1. TruthSeeker101 March 4, 2024

    Yingluck Shinawatra’s acquittal is just another example of how powerful figures manage to escape justice. The whole system is rigged in favor of the elite. Regular people wouldn’t have stood a chance in a similar scenario.

    • BangkokBorn March 4, 2024

      I disagree. The court found no evidence against Yingluck and the other defendants. It’s important to respect the rule of law and the court’s decision. We can’t just assume someone’s guilty because of their political status.

      • SkepticalCitizen March 4, 2024

        It’s naive to think that the absence of evidence means innocence. High profile cases like these often see evidence disappearing or witnesses becoming reluctant. It’s the sad truth of our justice system.

      • TruthSeeker101 March 4, 2024

        Exactly my point, @SkepticalCitizen. It’s all about who you know and what strings you can pull in these circles.

    • DemocracyDefender March 4, 2024

      This verdict might be seen as a win for Yingluck, but it’s a loss for transparency and accountability in government. There should have been a more thorough investigation.

  2. Joe March 4, 2024

    Honestly, I’m just glad this whole saga is over. It’s been dragging on for too long and has diverted attention from more pressing issues Thailand faces today.

  3. ThaiPatriot March 4, 2024

    Yingluck’s case is a distraction from the real issues plaguing our country. Corruption is rampant, and it’s time we focus on systemic changes rather than individual cases.

    • BangkokBorn March 4, 2024

      I agree that corruption is a major issue, but we can’t ignore cases like these. They set precedents for future legal battles and shape public opinion on governance.

  4. PoliticalJunkie March 4, 2024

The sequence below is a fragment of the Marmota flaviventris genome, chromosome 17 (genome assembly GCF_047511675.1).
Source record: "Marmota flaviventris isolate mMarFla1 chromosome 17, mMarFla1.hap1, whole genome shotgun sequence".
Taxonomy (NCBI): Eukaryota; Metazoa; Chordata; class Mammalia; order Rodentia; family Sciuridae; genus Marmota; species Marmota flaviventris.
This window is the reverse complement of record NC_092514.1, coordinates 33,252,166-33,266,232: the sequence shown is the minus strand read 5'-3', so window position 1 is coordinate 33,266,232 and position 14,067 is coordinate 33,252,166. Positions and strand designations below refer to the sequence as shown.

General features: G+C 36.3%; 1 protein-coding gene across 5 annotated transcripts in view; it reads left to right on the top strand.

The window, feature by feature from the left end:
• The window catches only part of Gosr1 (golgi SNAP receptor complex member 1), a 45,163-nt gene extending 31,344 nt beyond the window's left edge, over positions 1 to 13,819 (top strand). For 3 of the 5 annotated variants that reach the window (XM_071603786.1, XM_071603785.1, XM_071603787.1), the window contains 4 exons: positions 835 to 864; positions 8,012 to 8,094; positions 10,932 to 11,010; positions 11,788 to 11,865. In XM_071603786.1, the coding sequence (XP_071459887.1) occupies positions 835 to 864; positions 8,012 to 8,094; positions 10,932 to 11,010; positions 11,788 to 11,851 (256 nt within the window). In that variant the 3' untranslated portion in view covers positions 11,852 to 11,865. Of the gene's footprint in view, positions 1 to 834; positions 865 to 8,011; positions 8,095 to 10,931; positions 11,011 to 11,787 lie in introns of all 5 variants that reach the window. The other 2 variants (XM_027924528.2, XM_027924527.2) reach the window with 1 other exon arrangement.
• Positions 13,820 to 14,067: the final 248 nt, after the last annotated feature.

It’s interesting to note how quickly people forget the role of due process. Yingluck’s acquittal, whether you agree with it or not, underwent a rigorous legal process. Calling it ‘escape from justice’ without substantive proof undermines the judiciary’s role.

    • TruthSeeker101 March 4, 2024

      Due process is one thing, but when the system itself is flawed, can we truly trust the outcome? Cases involving political figures always seem to have a different rulebook.

  5. SiamWatcher March 4, 2024

    Let’s not forget Yingluck’s self-exile. That speaks volumes about the political climate in Thailand more than any court verdict could. It’s a sad state when leaders have to flee to avoid persecution.

    • JusticeForAll March 4, 2024

      Exile often seems like an admission of guilt or avoidance of justice. It’s a complex issue, but fleeing the country doesn’t exactly scream innocence, does it?

      • BangkokBorn March 4, 2024

        It’s not always black and white. The political environment in Thailand can be so hostile that self-exile becomes a means of survival, not necessarily an admission of guilt.

  6. TheWatcher March 4, 2024

    The media’s role in this entire saga cannot be understated. Matichon Plc and Siam Sport Syndicate Plc’s involvement brings to light the intricate relationship between politics and media in Thailand.

  7. CuriousCat March 4, 2024

    The role of the National Anti-Corruption Commission should be scrutinized. How did they not find sufficient evidence? Are they really doing their job, or is it just for show?

  8. Historian March 4, 2024

    Historically speaking, political figures globally have faced similar accusations. What sets this case apart is the public’s immediate access to information and the global spotlight on Thailand’s political scene.